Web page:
Change of Command


 MC3 Sebastian McCormack - Fleet Combat Camera Group Pacific
 - Honorable Mention in MILPHOG - Combat Documentary

 I basically took a shot that I knew was composed cleanly, but I really didn't think it was anything special. Apparently, the judges thought otherwise.  My Afghanistan deployment has been challenging thus far.  I've had to deal with extreme cold weather and physical hardships during operations.  I've also been put in dangerous situations.  A COMCAM must know when to put his camera down and think of his safety first.

Buckle your seatbelt and stay locked on.

Not everyone will be able to integrate with certain units COMCAM are expected to support.  Special training and a certain level of professionalism are required.  Buckle your seatbelt and stay locked on.  There has to be a balance between being a good soldier and being an MC for a COMCAM to be successful.

Caption: 111212-N-MF277-167- An Afghan National Army commando breaches the door of a building suspected of harboring insurgents during an operation to disrupt a budding improvised explosive device cell in Chak district, Wardak province, Afghanistan, Dec. 12. The ANA commandos conduct counterinsurgency operations throughout Afghanistan to provide stability in the region. (U.S. Navy Photo by Mass Communication Specialist 3rd Class Sebastian McCormack/RELEASED)

MC2 Andrew Breese, Defense Media Activity
- 2011 Military Videographer of the Year
 - 1st place in MILVID - Field Production, "U.S. Navy Drill Team"
- 3rd place in MILVID - Documentary, "Pearl Harbor Final Wishes" 
 -  Honorable Mention in MILPHOG - Multimedia Story-Feature, "What is Pain?"

 First and foremost, I’m very honored and humbled to be selected as the 2011 Military Videographer of the Year. Winning MILVOY validated a lot of changes I made when it came to shooting video. In mid-2009 I decided to switch from standard broadcast cameras to HD DSLR cameras with video capabilities. It’s been a long journey learning the dos and don’ts with DSLR video, but I have become more developed as a Mass Communication Specialist managing both photo and video worlds together within one camera.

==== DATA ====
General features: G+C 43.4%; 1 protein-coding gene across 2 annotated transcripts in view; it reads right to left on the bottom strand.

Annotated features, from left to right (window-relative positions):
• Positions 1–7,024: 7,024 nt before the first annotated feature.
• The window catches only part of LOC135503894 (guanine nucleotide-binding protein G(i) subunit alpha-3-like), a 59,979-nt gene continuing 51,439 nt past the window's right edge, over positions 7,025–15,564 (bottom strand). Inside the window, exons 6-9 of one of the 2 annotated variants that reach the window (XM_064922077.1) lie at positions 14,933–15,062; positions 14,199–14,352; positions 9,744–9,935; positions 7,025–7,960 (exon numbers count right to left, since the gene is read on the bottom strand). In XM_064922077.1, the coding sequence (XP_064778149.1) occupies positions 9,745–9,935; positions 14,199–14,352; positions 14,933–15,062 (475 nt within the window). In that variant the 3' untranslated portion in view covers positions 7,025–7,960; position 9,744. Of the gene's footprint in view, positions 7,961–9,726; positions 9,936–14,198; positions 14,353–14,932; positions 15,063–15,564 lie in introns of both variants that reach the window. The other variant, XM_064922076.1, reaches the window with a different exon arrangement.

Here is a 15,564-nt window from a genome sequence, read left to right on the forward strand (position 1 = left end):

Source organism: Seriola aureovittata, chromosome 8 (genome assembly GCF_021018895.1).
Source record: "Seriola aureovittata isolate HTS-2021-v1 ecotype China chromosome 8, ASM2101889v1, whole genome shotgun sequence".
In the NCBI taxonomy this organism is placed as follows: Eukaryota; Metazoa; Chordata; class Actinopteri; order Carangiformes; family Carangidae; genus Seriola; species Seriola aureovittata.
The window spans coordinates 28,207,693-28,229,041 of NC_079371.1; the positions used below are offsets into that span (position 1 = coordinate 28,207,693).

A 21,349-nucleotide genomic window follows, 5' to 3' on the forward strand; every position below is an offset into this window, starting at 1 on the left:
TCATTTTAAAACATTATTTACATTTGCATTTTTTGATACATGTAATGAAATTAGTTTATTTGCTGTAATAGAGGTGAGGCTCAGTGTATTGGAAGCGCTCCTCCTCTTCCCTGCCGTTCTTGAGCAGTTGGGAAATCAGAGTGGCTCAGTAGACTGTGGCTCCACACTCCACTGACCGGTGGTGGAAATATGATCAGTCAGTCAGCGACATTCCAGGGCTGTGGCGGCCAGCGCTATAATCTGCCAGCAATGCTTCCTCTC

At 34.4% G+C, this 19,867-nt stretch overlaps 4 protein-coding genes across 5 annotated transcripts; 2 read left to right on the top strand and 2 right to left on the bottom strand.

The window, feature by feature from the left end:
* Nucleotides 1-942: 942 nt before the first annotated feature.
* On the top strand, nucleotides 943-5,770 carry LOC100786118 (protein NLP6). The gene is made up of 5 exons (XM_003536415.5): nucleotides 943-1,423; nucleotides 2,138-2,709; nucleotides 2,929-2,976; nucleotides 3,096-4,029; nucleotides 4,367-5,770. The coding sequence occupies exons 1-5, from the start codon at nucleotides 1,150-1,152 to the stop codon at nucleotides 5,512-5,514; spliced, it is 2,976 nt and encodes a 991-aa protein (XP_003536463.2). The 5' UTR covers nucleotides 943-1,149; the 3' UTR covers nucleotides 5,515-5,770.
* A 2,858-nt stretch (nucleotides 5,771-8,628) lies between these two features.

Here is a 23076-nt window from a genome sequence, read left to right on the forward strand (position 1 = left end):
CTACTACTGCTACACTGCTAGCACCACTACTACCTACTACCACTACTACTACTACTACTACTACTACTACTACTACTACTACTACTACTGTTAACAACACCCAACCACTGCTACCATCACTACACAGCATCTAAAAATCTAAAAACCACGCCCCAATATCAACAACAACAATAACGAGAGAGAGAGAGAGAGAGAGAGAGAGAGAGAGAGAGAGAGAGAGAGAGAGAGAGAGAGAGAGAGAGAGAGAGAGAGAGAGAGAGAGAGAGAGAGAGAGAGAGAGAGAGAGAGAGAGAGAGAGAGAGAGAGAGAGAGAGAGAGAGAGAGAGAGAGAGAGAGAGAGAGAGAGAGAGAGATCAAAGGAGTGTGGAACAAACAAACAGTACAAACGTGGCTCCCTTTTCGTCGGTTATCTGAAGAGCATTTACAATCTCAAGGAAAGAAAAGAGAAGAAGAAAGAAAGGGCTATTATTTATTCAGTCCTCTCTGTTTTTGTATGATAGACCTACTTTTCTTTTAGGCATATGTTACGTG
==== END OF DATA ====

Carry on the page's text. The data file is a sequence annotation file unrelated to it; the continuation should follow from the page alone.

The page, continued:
“If you don't like change, 
you're going to like irrelevance even less.” 

The most challenging part about being an MC for me was getting the higher ups (E-6 thru O-5) to accept change within our new community. One of my favorite quotes by General Eric Shinseki, retired Chief of Staff, U.S. Army. “If you don't like change, you're going to like irrelevance even less.”

Media has changed so fast in the last few years; from the way we consume it, how it’s produced, who sees it and how it’s repurposed. I’ve spent countless hours fighting with old legacy Chiefs (JO,LI,PH,DM) and PAOs about expanding on our style from the old broadcast formats and venues. The best way I found to combat this problem was (inception) to educate them on the variety of storytelling techniques and media outlets used by professionals today.

I believe many of the same stories in the military are recycled but the art of storytelling continues to reinvent itself. MCs must be innovative; thinking outside the 4:3 box is a key process that will keep the MC rate viable and strong in the future.